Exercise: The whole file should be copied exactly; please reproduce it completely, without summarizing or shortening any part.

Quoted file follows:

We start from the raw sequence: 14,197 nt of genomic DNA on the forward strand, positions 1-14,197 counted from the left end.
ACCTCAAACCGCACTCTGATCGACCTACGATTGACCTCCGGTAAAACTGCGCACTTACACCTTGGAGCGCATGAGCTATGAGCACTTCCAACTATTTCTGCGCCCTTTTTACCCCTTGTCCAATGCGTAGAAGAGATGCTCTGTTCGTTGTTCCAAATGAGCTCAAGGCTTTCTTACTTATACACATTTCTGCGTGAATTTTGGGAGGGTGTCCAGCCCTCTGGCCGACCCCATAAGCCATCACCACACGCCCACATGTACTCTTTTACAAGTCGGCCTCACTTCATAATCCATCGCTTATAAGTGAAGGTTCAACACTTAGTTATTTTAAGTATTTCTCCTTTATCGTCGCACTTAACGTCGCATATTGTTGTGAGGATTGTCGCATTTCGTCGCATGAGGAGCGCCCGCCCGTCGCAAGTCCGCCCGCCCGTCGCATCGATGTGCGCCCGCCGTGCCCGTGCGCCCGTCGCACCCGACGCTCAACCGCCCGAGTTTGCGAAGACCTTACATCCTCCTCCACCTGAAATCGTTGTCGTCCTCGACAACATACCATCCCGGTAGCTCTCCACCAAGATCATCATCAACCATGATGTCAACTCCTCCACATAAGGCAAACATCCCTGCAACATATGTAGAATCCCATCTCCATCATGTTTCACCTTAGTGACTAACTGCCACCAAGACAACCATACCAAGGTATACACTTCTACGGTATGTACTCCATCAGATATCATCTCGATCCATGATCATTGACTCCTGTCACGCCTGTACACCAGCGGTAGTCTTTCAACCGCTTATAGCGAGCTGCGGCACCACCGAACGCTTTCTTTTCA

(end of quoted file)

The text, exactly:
We start from the raw sequence: 14,197 nt of genomic DNA on the forward strand, positions 1-14,197 counted from the left end.
ACCTCAAACCGCACTCTGATCGACCTACGATTGACCTCCGGTAAAACTGCGCACTTACACCTTGGAGCGCATGAGCTATGAGCACTTCCAACTATTTCTGCGCCCTTTTTACCCCTTGTCCAATGCGTAGAAGAGATGCTCTGTTCGTTGTTCCAAATGAGCTCAAGGCTTTCTTACTTATACACATTTCTGCGTGAATTTTGGGAGGGTGTCCAGCCCTCTGGCCGACCCCATAAGCCATCACCACACGCCCACATGTACTCTTTTACAAGTCGGCCTCACTTCATAATCCATCGCTTATAAGTGAAGGTTCAACACTTAGTTATTTTAAGTATTTCTCCTTTATCGTCGCACTTAACGTCGCATATTGTTGTGAGGATTGTCGCATTTCGTCGCATGAGGAGCGCCCGCCCGTCGCAAGTCCGCCCGCCCGTCGCATCGATGTGCGCCCGCCGTGCCCGTGCGCCCGTCGCACCCGACGCTCAACCGCCCGAGTTTGCGAAGACCTTACATCCTCCTCCACCTGAAATCGTTGTCGTCCTCGACAACATACCATCCCGGTAGCTCTCCACCAAGATCATCATCAACCATGATGTCAACTCCTCCACATAAGGCAAACATCCCTGCAACATATGTAGAATCCCATCTCCATCATGTTTCACCTTAGTGACTAACTGCCACCAAGACAACCATACCAAGGTATACACTTCTACGGTATGTACTCCATCAGATATCATCTCGATCCATGATCATTGACTCCTGTCACGCCTGTACACCAGCGGTAGTCTTTCAACCGCTTATAGCGAGCTGCGGCACCACCGAACGCTTTCTTTTCA